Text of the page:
The last place many families living with dementia would think of going for an enjoyable day out would be their local golf club. An uncomfortable truth for the golf industry is that public perceptions of golf clubs remain unchanged despite numerous campaigns to change them.
That’s why we’re so proud of leading the way in proving how much golf can offer families facing the challenges of dementia.
We’ve broken down so many barriers along the way and have many more to overcome.
The good news is that our pioneering work is gathering momentum and proving how golf clubs can benefit from engaging more with their local community.
Here’s a great feature by the Alzheimer’s Society about our work and how we’ve made golf the highlight of the week for the families we support.
Who would have thought it would be happening at their local golf club?
Who would have know that golf is one of the new wonder drugs. It has the power to reduce chronic illness, improve healthy ageing, reduce loneliness, give people a sense of purpose and reduce the inactivity timebomb facing our nation.
A few weeks ago I had the pleasure of listening to the attached presentation by Dr William Bird from Intelligent Health. It was the most compelling and thought-provoking medical presentation I’ve ever witnessed. A wonder drug called FITERIX was introduced to us that has all the necessary ingredients to transform the health & wellbeing of our ageing popualtion.
During the presentation we all took part in a poll as to how much moderate exercise we had completed the day before. The audience of nearly 200 people were all asked to keep their hands up as Dr Bird kept increasing the number of hours achieved. Most people had their hand up at the 30 minute point. Half the people put their hand down at one hour. Only twenty people still had their hands up at the two hour mark. I was one of only six people left with their hands up as achieving more than three hours moderate exercise.
When asked to explain how I’d managed to fit so much exercise into my working day my reply was simple ” I play golf every day and support others to enjoy the game too”.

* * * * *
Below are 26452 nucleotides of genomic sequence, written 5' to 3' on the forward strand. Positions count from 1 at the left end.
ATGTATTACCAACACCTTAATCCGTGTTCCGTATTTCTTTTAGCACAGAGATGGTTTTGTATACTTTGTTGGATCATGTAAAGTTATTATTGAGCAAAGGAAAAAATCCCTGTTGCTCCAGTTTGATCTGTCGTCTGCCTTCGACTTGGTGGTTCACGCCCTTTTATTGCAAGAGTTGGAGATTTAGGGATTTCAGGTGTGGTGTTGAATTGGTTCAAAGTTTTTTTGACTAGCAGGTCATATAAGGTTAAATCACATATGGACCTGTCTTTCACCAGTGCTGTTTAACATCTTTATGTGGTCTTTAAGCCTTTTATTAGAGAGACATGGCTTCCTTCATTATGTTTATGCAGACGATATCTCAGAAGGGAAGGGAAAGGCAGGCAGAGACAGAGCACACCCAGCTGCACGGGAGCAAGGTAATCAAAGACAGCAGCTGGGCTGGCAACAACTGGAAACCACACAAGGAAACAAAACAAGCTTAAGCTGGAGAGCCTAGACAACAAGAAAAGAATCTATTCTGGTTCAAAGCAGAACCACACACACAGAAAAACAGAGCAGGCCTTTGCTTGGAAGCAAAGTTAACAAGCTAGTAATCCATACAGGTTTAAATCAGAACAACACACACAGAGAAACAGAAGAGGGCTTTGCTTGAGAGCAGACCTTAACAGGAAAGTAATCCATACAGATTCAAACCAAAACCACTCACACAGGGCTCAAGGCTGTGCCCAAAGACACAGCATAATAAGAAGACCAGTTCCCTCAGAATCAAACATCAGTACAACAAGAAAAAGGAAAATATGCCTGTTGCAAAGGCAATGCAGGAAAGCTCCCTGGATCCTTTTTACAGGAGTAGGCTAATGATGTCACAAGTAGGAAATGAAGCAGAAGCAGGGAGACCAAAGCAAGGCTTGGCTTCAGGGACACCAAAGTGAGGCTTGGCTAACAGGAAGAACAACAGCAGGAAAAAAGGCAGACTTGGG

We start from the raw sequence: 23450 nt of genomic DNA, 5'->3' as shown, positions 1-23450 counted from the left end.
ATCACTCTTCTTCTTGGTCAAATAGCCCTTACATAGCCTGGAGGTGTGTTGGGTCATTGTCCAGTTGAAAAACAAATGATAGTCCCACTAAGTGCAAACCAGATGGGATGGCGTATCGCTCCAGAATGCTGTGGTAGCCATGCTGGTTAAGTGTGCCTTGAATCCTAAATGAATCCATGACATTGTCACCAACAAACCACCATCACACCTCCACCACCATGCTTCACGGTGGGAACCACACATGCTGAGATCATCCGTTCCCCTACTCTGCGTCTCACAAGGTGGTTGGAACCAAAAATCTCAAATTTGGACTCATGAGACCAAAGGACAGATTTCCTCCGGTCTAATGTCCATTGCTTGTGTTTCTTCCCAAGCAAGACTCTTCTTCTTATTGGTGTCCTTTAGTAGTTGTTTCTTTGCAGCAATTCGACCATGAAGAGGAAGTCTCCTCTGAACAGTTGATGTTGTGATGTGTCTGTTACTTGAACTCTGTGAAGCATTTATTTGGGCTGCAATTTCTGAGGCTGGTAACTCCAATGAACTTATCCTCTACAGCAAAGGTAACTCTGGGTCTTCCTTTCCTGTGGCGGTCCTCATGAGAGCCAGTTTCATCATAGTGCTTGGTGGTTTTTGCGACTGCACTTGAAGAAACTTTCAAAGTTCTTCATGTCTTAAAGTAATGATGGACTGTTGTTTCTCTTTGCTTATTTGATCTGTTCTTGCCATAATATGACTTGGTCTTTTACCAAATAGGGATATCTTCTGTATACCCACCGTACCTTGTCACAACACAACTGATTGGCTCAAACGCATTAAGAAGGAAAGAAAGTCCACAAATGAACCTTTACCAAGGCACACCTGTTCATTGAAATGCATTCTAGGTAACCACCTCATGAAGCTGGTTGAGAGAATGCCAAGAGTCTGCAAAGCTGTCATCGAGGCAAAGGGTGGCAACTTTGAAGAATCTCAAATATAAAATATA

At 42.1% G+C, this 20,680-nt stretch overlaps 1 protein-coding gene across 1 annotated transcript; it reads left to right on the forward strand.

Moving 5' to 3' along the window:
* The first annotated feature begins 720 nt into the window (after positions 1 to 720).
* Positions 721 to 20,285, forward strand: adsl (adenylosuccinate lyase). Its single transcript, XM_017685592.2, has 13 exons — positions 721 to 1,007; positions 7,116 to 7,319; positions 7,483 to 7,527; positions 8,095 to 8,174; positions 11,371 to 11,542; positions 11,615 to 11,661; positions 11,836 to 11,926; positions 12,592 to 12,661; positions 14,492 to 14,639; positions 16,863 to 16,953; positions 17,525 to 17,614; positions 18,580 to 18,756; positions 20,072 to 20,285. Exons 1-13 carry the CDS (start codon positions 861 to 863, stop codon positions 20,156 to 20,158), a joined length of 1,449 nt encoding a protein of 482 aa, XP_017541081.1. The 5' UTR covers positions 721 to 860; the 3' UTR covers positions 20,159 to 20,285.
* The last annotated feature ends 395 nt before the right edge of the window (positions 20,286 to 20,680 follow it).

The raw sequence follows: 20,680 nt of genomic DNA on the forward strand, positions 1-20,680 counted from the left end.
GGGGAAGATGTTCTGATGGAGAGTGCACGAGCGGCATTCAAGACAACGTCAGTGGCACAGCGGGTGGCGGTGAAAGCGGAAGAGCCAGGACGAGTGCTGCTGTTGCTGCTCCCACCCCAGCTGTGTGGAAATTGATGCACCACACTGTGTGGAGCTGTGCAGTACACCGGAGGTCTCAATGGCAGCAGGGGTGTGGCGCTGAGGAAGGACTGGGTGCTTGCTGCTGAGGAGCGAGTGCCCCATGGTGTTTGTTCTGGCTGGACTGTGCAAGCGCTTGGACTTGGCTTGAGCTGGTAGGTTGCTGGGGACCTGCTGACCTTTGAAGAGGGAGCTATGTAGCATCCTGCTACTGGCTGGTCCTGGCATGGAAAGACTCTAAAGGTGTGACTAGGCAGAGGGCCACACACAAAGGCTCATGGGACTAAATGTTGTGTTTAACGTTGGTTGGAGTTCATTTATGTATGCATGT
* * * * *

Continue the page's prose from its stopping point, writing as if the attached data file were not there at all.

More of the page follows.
Here’s the link to Dr Bird’s full presentation. It’s the most compelling argumentation ever as to why GOLF FITERIX should be socially prescribed and made more accessible to families throughout the UK.
In a week when the focus has been on the challenges facing carers, it’s timely that a research study will start tomorrow at Lincoln Golf Centre to look at the impact our golf sessions have on the lives of carers.
Sociology students from The University of Lincoln will be conducting a study into the difference our golf sessions make to the lives of carers as well as looking at the wider societal impact of our service.
It’s part of an ongoing partnership with the university that has already provided invaluable evidence on the power of our golf therapy. When discussing the options for future projects we wanted to find an area of our social impact that was still to be fully evaluated. We all agreed “let’s research the impact it’s having on the carers and their families”
Tomorrow will see the research begin with the final report being published later this year.
Without wanting to pre-empt the final report, I’m going to share with you my gut instinct as to what some of the findings will be. You don’t spend four years working with families living with dementia without getting an intimate understanding of the challenges they face and the reasons as to why you have become such an important part of their lives.
So here we go….
They don’t need to be there
It’s provided breathing space
They have made new friends and support networks
They can now consider doing things they enjoy themselves
They can keep working
We involve them
They know that their loved one is having a good time
Improved outlook on life
Chance to share challenges and problems
As you can imagine I could continue and go through all the amazing case studies on the deep and meaningful impact of our golf sessions have had on the carers we support – but let’s wait for the findings from the research project.
When we initially started scoping the project I asked the students “how many of your families have been touched by dementia?” Seventy five percent put their hands up.. Say no more.
I was very taken by their passionate desire to get involved with our project and their professionalism in scoping the research.
After all the preparation, I can’t wait for tomorrow when I’ll have the chance to finally introduce the carers to the students.
My gut instinct on how this will go? I think you can guess the answer to this one. xxx
Walt Disney famously said “if you can dream it, you can do it”. When I started Golf In Society three years ago I never dreamt that my golfers would have three holes in one in a calendar year. In the golfing world a hole in one is known as an “ace”.